What Joe Burrow's injury means for the Bengals' rebuild

Clark: Burrow's season-ending injury is a wake-up call for Bengals (1:43)

Ryan Clark wants the Bengals to focus on building a stronger defense to complement Joe Burrow after an MRI showed Burrow tore his ACL and MCL and suffered other structural issues in his left knee. (1:43)

CINCINNATI -- The Cincinnati Bengals' hope for the future was stretched across a medical cart as he came off the field for the final time this season.

With one hit against the Washington Football Team in Sunday's 20-9 loss, quarterback Joe Burrow injured multiple ligaments in his left knee, sources told ESPN. Instantly, Cincinnati's worst-case scenario for Burrow's rookie year occurred and fans began to wonder who was more at fault -- second-year coach Zac Taylor or the front office.

Since the end of last season, the Bengals prepared themselves to draft Burrow with the first overall pick. That meant a series of uncharacteristic moves for a traditionally conservative franchise.

Burrow's injury indirectly stemmed from the Bengals' desire to find the best way to continue to keep building around him. And if anything, the Bengals have proved in 2020 that they will do whatever it takes to put him in position to succeed.

"For those of you that were at [preseason] practice that felt the energy of the team when he was our quarterback moving the ball, you felt like we could have a lot of success," Taylor said after Sunday's loss. "And he's given us a chance."

For the 10 games Burrow played this season, the former LSU standout and Heisman Trophy winner more than gave Cincinnati a chance to improve on last year's 2-14 season. He represented the best way forward for the Bengals to reach the playoffs for the first time since 2015 and their first postseason victory since January 1991.

Coming into Burrow's rookie season, there were questions about an offensive line that ranked next-to-last in 2019 in pass block win rate, an ESPN metric powered by NFL Next Gen Stats.

The line the Bengals (2-7-1) used against Washington (3-7) was one with an eye toward protecting Burrow in 2021. Recent free-agent acquisition Quinton Spain started at right guard over Alex Redmond, and rookie Hakeem Adeniji got the nod at right tackle after a strong performance against Pittsburgh in Week 10.

But on the third-and-2 play in which Burrow got hurt, Washington's Montez Sweat went around Adeniji and was one of two players who hit Burrow a split-second after he delivered an incomplete pass to Bengals receiver Tyler Boyd.

Taylor was asked to defend an offensive line that was deemed a question mark since last season.

"The hit as I saw it wasn't when he had the ball in his hand," Taylor said. "And people keep talking about the offensive line without seemingly watching the film from the last four weeks."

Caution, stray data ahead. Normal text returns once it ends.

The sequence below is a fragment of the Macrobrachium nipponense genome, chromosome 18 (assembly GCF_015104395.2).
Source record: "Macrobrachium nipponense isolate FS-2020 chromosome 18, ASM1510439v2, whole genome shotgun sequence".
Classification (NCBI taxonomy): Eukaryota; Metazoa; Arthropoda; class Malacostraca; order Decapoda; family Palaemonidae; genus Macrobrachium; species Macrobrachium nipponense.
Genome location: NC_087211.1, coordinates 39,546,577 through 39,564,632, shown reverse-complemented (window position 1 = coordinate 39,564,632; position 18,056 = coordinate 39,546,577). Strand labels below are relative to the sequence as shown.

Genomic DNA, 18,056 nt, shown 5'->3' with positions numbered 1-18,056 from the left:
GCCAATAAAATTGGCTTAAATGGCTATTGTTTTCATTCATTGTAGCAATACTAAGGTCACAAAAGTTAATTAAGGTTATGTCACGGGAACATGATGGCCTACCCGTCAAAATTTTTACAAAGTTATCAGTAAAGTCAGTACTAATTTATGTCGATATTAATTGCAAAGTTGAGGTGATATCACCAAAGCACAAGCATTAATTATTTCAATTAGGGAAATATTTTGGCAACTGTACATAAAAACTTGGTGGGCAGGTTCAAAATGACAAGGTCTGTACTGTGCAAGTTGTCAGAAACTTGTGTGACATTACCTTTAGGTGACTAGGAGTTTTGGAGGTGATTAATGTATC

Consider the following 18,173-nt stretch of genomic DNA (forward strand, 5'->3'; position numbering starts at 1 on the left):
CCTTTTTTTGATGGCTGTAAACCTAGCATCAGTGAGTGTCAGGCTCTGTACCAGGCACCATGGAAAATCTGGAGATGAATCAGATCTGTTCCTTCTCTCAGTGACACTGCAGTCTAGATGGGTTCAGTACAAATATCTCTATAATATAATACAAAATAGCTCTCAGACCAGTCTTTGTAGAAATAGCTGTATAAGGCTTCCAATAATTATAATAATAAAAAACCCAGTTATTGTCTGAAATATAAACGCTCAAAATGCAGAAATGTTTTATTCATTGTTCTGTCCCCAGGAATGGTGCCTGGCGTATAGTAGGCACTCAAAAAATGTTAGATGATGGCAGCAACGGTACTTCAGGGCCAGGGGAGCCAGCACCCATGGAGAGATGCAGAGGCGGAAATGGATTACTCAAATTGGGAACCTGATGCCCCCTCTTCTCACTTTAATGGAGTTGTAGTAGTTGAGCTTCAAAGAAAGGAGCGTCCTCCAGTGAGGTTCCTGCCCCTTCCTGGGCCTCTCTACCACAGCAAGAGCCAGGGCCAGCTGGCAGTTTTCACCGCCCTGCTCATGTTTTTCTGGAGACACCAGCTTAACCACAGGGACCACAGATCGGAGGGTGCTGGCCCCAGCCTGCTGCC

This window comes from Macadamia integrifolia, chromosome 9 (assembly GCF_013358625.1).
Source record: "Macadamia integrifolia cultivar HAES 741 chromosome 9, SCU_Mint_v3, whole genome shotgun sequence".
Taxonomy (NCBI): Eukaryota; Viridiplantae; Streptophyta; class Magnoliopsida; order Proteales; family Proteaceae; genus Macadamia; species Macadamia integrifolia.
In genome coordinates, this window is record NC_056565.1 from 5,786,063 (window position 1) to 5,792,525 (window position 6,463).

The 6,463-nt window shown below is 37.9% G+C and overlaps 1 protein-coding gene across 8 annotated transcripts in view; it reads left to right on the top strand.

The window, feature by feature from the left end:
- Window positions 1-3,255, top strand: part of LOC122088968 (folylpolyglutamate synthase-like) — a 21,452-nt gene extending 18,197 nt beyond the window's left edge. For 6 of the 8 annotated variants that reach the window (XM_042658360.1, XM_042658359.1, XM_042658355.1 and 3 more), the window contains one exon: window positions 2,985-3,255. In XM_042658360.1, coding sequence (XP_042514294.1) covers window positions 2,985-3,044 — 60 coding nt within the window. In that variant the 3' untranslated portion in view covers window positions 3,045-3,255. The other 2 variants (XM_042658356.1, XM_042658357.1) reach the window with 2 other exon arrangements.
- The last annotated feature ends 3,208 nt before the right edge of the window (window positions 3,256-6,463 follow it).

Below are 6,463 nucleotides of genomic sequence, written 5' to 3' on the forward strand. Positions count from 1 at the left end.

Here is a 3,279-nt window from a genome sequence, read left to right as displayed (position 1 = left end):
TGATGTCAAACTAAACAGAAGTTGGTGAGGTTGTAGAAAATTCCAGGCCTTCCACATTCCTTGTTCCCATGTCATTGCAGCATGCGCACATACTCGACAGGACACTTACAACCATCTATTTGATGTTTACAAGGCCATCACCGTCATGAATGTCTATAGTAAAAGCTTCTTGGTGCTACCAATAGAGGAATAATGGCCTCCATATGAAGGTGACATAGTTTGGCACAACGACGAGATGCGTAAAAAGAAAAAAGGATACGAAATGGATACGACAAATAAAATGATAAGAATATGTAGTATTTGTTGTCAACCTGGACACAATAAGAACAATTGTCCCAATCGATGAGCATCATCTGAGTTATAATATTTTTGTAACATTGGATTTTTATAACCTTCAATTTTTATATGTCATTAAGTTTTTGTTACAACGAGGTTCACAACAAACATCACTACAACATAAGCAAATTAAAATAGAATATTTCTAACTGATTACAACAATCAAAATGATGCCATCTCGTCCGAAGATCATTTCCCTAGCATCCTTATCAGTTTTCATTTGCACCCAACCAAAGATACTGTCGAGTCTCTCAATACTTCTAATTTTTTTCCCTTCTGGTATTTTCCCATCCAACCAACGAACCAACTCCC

Burrow suffered an unhealthy amount of punishment early in the season. In the first five weeks of 2020, the Bengals were ranked 27th in pass block win rate and Burrow was sacked more than any quarterback in the league.

But from Weeks 6-10, Cincinnati was 22nd in that category and Burrow was 13th out of 25 qualifying quarterbacks in contacts, according to ESPN Stats & Information. During that span, Burrow's pressure rate was 27.2%, which was only slightly higher than the league average of 25.1%, per NFL Next Gen.

The numbers explain why Taylor was defiant in his defense of Burrow's protection.

"Joe's done a good job moving us down the field, and we felt like we're making a lot of progress over the last five weeks, and we're not going to apologize for any of that," Taylor said.

While that may be true, the Bengals now must continue to see if there's more room for improvement across that offensive line throughout the offseason.

With Sunday's loss, the Bengals are trending toward the No. 3 pick in the 2021 draft, according to ESPN's Football Power Index. Cincinnati has a 57.4% chance of selecting in the top five, which gives the Bengals a great chance at Oregon offensive tackle Penei Sewell, the No. 3 player in Mel Kiper Jr.'s most recent prospect ranking.

When it became clear the Bengals were going to draft Burrow in 2020, the franchise started to cater all of its moves toward helping Burrow be successful. A front office hesitant to give big deals to external free agents shelled out a combined $95 million on deals to defensive tackle D.J. Reader and cornerback Trae Waynes. That mindset extended to the field as Cincinnati catered its offensive scheme to help him acclimate to the NFL as quickly as possible. That meant using more empty formations and bunch sets with wide receivers to help him quickly read defenses.

Before the injury, Burrow was on pace to break the record for most passing yards by a rookie in a single season that was set by Andrew Luck in 2012. Instead, the Bengals suffered the one thing that was going to hinder their rebuilding project in 2020: a season-ending injury to their franchise quarterback.

The Bengals' mission, however, remains the same as it was at the beginning of 2020. Even with Burrow sidelined, they will continue to find the best way to build around Burrow until he returns.

"Joe, he's going to be fine," said Bengals wide receiver A.J. Green. "He's a fighter. He's a competitor. He's going to come back even better."